Negroni Variations: 4 Recipes from Fiola in Washington, DC
Jeff Faile, bar manager of Penn Quarter's Fiola, has made a name for himself as "the bitter guy." When Gran Classico was brought back into the US by Tempus Fugit, Faile was quickly hooked. "Gran Classico is more reserved and less viscous than Campari," says Faile, "it has a greater depth of flavor." His fixation with Negroni variations began with a Negroni Classico, in which he uses Gran Classico in Campari's place. It's a beguiling drink, deeply flavorful, but also a bit lighter than the original.
Branching out from the Negroni Classico, Faile has crafted an evolving list of Negroni-inspired cocktails that occupies an entire page of Fiola's cocktail menu. Currently clocking in at six ($14 each), the list includes a Negroni based on pisco, a clear version with Cocchi Americano and Dolin Blanc, and a richer one made with Barolo Chinato and Old Tom Gin. Each variation exposes new flavor possibilities for the drink: bitter and herbal to light and citrusy, a Negroni for every season and a wide range of cravings. Lucky for you, we got the recipes for 4 favorites.
Faile says this one is probably his favorite on the list. "I fully admit I love Campari, but I love Gran Classico even more. Gran Classico isn't quite as bitter as Campari, but I don't find the sugar content to be as high as Campari's either. I find this version to be a bit lighter and easier version to drink than the traditional Campari version of the Negroni."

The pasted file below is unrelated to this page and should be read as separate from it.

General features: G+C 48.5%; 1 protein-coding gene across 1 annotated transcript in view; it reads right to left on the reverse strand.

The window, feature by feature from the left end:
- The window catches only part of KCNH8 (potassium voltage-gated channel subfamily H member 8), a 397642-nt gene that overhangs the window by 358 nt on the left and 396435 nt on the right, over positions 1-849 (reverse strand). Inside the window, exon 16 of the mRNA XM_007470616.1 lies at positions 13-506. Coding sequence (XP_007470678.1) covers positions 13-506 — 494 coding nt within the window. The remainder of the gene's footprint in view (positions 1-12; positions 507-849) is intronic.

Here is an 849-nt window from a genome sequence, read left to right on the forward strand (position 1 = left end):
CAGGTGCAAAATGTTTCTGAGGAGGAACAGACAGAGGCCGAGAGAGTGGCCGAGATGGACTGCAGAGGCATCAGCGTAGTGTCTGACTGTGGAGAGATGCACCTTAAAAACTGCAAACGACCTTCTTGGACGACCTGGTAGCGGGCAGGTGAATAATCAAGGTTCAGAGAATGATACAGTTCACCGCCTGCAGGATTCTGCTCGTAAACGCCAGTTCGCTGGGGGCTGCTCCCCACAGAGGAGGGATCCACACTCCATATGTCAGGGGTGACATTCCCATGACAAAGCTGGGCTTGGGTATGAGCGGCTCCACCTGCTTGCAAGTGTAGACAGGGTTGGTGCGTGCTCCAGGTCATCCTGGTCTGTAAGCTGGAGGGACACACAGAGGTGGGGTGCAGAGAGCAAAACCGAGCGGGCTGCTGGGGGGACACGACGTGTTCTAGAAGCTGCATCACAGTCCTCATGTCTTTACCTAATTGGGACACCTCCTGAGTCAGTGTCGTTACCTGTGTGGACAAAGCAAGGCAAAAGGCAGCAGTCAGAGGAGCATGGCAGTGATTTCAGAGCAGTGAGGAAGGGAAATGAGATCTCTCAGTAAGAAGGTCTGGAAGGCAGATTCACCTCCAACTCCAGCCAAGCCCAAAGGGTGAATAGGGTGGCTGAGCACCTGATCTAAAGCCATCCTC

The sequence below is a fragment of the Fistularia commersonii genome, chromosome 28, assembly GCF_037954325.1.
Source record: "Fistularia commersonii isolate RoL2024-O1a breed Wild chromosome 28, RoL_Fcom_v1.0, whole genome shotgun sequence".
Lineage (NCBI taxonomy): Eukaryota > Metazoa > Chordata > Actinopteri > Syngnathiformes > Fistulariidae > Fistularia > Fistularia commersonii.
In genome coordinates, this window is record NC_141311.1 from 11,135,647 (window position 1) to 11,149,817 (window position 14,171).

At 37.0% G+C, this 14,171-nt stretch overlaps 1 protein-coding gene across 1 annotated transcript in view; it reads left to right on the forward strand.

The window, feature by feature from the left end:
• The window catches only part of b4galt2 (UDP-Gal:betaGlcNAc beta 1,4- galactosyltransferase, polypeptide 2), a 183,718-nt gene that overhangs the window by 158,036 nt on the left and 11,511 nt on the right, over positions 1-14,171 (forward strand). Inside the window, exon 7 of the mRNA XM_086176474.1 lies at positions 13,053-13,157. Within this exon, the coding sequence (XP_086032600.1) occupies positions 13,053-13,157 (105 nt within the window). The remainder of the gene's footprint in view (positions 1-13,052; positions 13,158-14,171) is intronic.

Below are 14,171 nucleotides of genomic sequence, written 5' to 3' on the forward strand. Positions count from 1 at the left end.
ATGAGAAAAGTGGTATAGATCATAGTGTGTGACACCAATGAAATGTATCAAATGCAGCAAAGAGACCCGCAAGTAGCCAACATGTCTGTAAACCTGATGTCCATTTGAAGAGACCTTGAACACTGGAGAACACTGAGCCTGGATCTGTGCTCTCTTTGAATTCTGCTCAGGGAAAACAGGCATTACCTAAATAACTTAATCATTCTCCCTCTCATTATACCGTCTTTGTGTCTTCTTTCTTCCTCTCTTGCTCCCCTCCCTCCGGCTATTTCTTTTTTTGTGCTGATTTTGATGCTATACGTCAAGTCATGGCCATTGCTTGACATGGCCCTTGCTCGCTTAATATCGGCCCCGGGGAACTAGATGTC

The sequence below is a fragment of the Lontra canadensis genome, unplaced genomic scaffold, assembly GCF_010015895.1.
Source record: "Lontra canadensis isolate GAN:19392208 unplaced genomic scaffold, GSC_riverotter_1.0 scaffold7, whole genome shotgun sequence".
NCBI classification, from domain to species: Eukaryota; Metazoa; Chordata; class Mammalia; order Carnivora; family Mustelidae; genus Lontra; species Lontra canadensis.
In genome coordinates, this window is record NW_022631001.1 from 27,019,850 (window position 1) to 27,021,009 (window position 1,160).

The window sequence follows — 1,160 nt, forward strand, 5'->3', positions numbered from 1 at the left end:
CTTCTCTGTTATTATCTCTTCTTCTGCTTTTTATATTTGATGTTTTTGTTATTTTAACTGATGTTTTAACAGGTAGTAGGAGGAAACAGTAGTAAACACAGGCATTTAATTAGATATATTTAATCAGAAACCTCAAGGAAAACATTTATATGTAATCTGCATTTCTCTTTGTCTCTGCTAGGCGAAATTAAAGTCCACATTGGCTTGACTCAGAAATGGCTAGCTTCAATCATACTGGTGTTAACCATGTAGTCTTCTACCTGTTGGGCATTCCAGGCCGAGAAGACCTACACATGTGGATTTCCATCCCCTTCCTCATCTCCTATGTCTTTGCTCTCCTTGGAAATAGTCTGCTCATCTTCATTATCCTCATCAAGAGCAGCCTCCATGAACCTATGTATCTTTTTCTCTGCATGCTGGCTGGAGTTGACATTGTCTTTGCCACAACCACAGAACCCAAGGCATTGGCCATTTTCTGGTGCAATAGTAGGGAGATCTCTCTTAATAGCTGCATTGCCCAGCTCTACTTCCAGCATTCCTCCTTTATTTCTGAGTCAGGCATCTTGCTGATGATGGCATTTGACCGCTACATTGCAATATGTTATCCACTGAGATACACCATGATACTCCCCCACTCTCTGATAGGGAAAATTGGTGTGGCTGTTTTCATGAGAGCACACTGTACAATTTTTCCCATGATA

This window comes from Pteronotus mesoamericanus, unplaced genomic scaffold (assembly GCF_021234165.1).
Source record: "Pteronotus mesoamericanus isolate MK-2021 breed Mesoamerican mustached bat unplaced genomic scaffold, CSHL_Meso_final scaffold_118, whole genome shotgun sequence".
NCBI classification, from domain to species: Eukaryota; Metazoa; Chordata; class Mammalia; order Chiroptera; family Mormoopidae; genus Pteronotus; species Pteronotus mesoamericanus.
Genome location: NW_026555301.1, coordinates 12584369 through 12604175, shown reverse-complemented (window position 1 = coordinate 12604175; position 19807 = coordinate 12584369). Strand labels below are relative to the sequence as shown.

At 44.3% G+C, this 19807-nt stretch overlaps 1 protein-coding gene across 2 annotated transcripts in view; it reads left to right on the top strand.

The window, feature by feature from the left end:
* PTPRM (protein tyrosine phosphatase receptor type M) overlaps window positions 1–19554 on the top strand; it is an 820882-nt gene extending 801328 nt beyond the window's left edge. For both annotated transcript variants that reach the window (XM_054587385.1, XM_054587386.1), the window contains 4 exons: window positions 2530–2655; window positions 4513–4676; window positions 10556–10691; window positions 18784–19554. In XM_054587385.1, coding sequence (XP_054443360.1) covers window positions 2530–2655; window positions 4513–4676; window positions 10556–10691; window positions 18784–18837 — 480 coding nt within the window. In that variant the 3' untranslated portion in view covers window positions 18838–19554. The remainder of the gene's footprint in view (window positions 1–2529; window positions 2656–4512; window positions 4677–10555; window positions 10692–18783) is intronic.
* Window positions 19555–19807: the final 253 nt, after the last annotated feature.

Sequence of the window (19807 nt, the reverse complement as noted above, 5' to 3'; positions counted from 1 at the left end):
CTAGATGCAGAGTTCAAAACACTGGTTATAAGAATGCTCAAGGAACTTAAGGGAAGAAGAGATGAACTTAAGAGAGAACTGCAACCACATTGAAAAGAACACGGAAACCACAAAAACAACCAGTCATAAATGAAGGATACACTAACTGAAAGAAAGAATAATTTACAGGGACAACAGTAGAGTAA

"I first saw this done at PDT in NYC," says Faile. "They have a different recipe and use Suze instead of Cocchi Americano. I found Cocchi Americano to be slightly more accessible to most people." For the gin element, Faile chose The Botanist gin, which is made in Islay. "When I first heard about it and tasted it, I had the Islay malts profile in my head. The gin was the polar opposite. It's light, clean, and floral...a perfect summertime gin and perfect for this summertime version of the Negroni."
This variation is made with Old Tom gin, Barolo Chinato, and Kina L'Avion D'Or. "This one is the most recent addition to the list. I put it on the list for Valentine's Day, and it's been so well received it's been hard to take it off," says Faile. "The Ransom Gin is a heavier style gin and demands the equally heavy Barolo Chinato in there to stand up to it. The Chinato adds nice chocolate notes to the drink while the Kina brings out the fruit and floral notes in both the Chinato and gin."
The only non-gin Negroni on this list, Faile named this drink after "one of the best bartenders in DC, JP Caceras. He has an unmatched love for pisco, so this drink is a tribute to him," says Faile. "This is also the most bitter Negroni on the list. Amaro Nonino adds the slightest bit of sweetness with the orange notes found there. Bittermens Amer Nouvelle has a bitter orange and gentian flavor that pairs well with the other two spirits."
About the author: Brian is a Washington, DC based international development professional, food lover, and photographer. In his free time, you can usually find him chasing down a good burger or slice. Follow him on Twitter @brianoh11.